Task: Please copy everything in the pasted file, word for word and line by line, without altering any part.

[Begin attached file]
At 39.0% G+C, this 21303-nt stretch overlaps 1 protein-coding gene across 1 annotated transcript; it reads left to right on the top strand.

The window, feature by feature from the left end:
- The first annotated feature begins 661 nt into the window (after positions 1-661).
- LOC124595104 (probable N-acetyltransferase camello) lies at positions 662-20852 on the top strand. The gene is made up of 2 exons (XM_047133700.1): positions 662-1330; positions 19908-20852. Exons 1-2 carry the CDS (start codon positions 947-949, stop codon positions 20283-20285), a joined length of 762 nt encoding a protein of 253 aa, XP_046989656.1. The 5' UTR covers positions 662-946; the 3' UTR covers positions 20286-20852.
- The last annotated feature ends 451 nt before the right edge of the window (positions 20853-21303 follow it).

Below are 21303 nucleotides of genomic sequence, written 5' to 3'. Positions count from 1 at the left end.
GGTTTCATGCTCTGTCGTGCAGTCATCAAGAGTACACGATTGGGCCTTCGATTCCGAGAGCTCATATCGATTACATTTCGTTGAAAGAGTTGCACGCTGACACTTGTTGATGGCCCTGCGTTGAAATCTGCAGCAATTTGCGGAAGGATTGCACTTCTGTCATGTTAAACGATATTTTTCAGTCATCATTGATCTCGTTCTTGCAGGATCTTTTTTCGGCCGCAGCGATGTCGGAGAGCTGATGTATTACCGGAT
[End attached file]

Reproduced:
At 39.0% G+C, this 21303-nt stretch overlaps 1 protein-coding gene across 1 annotated transcript; it reads left to right on the top strand.

The window, feature by feature from the left end:
- The first annotated feature begins 661 nt into the window (after positions 1-661).
- LOC124595104 (probable N-acetyltransferase camello) lies at positions 662-20852 on the top strand. The gene is made up of 2 exons (XM_047133700.1): positions 662-1330; positions 19908-20852. Exons 1-2 carry the CDS (start codon positions 947-949, stop codon positions 20283-20285), a joined length of 762 nt encoding a protein of 253 aa, XP_046989656.1. The 5' UTR covers positions 662-946; the 3' UTR covers positions 20286-20852.
- The last annotated feature ends 451 nt before the right edge of the window (positions 20853-21303 follow it).

Below are 21303 nucleotides of genomic sequence, written 5' to 3'. Positions count from 1 at the left end.
GGTTTCATGCTCTGTCGTGCAGTCATCAAGAGTACACGATTGGGCCTTCGATTCCGAGAGCTCATATCGATTACATTTCGTTGAAAGAGTTGCACGCTGACACTTGTTGATGGCCCTGCGTTGAAATCTGCAGCAATTTGCGGAAGGATTGCACTTCTGTCATGTTAAACGATATTTTTCAGTCATCATTGATCTCGTTCTTGCAGGATCTTTTTTCGGCCGCAGCGATGTCGGAGAGCTGATGTATTACCGGAT